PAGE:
As we can see the addition, subtraction, and multiplication in lines 4-6 were done as expected but the division in line 7 resulted in an exception. This happened because what we have is a non-terminating decimal expansion “2.5/3.5 = 0.7142857142857. . . . .”. As mentioned earlier, for division BigDecimal expects that the result can be represented with a scale that is the difference between the scale of the dividend and divisor. Else, the JavaDoc says “. . .if the exact quotient cannot be represented (because it has a non-terminating decimal expansion) an ArithmeticException is thrown”– and hence the exception thrown in line 7.

To avoid such exceptions, always set a resulting scale and a rounding mode during division by using the overloaded divide(BigDecimal divisor, int scale, RoundingMode roundingMode) method. In this method, the first parameter is the BigDecimal divisor. The second parameter specifies the decimal scale and the third an enumeration value of the RoundingMode enum. This enum, introduced in Java SE 6, provides eight different types of rounding modes whose descriptions with examples are available here.

Note: BigDecimal itself have integer fields to represent rounding modes, but they are now obsolete. Ensure that you instead use the RoundingMode enum for rounding modes in calculations.

To display BigDecimal numbers, you can set the scale and rounding mode with the BigDecimal.setScale(scale, roundingMode) method.

Now, the question is- Which rounding mode should I use for monetary calculationd? The answer is, there is “no specific” mode. It depends on the application requirements and any legal contracts that your application must conform with. For example, it is common to use RoundingMode.HALF_UP for tax calculations. If you are selling a product and want to round in favor of the customer, use RoundingMode.CEILING. If you are not sure, go for RoundingMode.HALF_EVEN. This rounding mode, also known as “Banker’s rounding”, when applied repeatedly over a sequence of calculations statistically minimizes cumulative error.

Let’s now write some code to perform some monetary calculations using BigDecimal.

In the example above, we first wrote a calculate() method that accepts two String parameters. In lines 13-14 we converted them into BigDecimal. In lines 16-18 we performed addition, subtraction, and multiplication operations on the numbers. Next, we wrote a divideWithScaleRounding() method that also accepts two String parameters that we converted to BigDecimal in line 26-27. In line 29, we performed a division with a scale 4 and a rounding mode, RoundingMode.HALF_EVEN. Then, we wrote a calculateTax() method that accepts a monetary amount and a tax as String objects. After converting the parameters to BigDecimal, we calculated the tax amount in line 36. To display the tax amount with a scale 2 and a rounding mode RoundingMode.HALF_UP, we called the setScale() method in line 38. Similarly, we calculated the final amount and set its scale and rounding mode in lines 39-40. To test our example, let’s write this unit test.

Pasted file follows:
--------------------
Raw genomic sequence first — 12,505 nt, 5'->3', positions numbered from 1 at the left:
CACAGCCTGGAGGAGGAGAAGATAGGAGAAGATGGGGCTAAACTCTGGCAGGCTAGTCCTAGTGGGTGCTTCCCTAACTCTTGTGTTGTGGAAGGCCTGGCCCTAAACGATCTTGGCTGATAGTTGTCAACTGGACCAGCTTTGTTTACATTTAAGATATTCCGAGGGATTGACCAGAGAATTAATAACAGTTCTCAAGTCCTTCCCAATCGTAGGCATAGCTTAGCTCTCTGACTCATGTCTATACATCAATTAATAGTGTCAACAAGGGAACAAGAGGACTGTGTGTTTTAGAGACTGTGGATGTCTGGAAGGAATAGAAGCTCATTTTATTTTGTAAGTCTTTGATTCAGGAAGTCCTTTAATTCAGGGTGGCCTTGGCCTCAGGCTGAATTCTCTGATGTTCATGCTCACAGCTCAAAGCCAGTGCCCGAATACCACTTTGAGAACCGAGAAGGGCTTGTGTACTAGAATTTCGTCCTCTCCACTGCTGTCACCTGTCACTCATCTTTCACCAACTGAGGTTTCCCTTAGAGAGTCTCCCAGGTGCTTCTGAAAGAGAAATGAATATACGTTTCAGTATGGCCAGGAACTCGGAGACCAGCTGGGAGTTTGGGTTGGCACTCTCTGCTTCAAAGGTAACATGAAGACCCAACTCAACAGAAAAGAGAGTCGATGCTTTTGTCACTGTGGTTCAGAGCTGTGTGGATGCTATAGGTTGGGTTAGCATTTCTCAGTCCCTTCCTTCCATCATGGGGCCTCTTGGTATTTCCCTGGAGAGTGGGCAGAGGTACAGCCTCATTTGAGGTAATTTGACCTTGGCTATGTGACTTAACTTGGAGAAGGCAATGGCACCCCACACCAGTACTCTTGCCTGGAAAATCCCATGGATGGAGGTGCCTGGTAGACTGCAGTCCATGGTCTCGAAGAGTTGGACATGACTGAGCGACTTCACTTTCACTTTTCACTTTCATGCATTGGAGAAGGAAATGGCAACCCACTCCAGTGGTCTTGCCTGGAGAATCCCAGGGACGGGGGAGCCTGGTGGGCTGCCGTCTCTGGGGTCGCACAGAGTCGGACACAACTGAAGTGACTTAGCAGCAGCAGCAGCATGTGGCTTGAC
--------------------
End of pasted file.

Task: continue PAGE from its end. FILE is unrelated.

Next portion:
The output is:

In the output above, observe how BigDecimal performed the division and displayed monetary amounts with the specified scale and rounding mode. Using this example, go ahead and experiment with different sets of monetary values, scales, and rounding modes.


While float and double are natural choices for scientific, statistical and engineering calculations, BigDecimal is the ideal choice when it comes to monetary calculations. But, the precision and accuracy of BigDecimal comes with a price- and it is performance. However, if we require completely accurate monetary calculations, sacrifice of some performance is acceptable.
On an ending note, keep an eye on JSR 354: Money and Currency API, which is planned to be included in Java 9. A part of this API is designed to support complex monetary calculation rules including calculation and display precisions. It will be interesting to see if this API could change how we count our money in future.

Get The Code

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Source Code

The source code for this post is available on github. You can download it here.